Lavagetto v. Calaveras County (Religious Freedom)
The Calaveras County Board of Supervisors violated the California Constitution’s requirement that the government remain neutral on matters of religion when it passed a resolution recognizing a local Christian ministry for, among other things, its “advocacy and education” “to enlighten and strengthen the lives of women and young women in Calaveras County by inviting them to test and see for themselves the many blessings that can come from living the teachings of Christ.”
After Plaintiffs and other County residents objected to this language on the grounds that it constituted an unconstitutional endorsement of religion, the Board’s staff recommended that the Board rescind the resolution and adopt one that recognized the organization for its community work without endorsing its religious views.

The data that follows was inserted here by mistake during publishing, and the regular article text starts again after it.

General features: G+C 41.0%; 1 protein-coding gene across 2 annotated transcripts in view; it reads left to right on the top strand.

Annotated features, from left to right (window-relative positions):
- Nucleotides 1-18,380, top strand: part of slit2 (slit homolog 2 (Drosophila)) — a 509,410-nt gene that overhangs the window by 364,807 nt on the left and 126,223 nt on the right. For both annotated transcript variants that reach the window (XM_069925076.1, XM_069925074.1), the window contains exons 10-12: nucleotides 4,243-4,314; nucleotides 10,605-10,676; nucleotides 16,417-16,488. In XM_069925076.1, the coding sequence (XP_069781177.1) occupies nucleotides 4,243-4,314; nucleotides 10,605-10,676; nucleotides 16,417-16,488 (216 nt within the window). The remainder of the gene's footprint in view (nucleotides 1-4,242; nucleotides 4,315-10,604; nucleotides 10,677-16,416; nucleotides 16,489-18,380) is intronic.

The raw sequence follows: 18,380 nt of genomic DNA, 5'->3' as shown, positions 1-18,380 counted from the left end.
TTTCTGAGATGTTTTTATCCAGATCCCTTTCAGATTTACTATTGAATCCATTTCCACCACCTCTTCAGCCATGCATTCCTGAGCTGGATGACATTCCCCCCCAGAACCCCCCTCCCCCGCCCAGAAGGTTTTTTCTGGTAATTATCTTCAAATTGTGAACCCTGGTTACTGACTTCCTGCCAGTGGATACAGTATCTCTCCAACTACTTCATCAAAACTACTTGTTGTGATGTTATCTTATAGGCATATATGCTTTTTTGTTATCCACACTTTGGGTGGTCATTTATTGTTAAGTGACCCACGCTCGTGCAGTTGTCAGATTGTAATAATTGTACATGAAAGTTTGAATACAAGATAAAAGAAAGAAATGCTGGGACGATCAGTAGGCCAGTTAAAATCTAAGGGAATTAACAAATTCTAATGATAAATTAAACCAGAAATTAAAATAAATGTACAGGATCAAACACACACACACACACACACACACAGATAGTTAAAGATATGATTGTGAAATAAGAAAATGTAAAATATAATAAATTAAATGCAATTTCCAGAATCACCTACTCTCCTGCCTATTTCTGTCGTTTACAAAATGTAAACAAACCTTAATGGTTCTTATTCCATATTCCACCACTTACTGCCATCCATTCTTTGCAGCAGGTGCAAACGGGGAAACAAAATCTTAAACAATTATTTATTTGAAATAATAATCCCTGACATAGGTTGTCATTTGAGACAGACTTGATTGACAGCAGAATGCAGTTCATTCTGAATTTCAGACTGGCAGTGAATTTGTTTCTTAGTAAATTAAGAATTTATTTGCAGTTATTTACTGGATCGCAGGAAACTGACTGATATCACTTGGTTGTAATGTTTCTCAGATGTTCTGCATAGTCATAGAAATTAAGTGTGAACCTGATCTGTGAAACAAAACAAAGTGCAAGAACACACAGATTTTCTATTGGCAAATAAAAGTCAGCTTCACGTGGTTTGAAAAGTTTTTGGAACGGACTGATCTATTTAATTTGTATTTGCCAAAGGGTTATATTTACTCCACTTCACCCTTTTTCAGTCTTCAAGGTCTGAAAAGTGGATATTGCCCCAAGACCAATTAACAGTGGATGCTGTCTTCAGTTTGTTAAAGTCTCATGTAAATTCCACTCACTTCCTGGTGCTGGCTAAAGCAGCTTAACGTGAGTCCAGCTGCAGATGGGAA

Instead, on July 8, 2014, after two hours of public comment and debate that focused largely on the issue of whether the original resolution constituted an impermissible endorsement of religion, the Board decided to reject its staff recommendation and instead to adopt a second resolution that included this same controversial language quoted above. The California constitution protects the rights of individuals and private organizations to practice and promote their religion as they see fit and at the same time prevents the government from promoting a specific religion or religion in general.
On March 10, 2015, the Calaveras County Board of Supervisors voted five to zero to repeal the resolution promoting a specific religion over all others. This vote is a resounding victory for the California Constitution’s requirement that the government remain neutral in all matters of religion, helping to ensure that all persons are free to exercise the religion or their choice or no religion at all.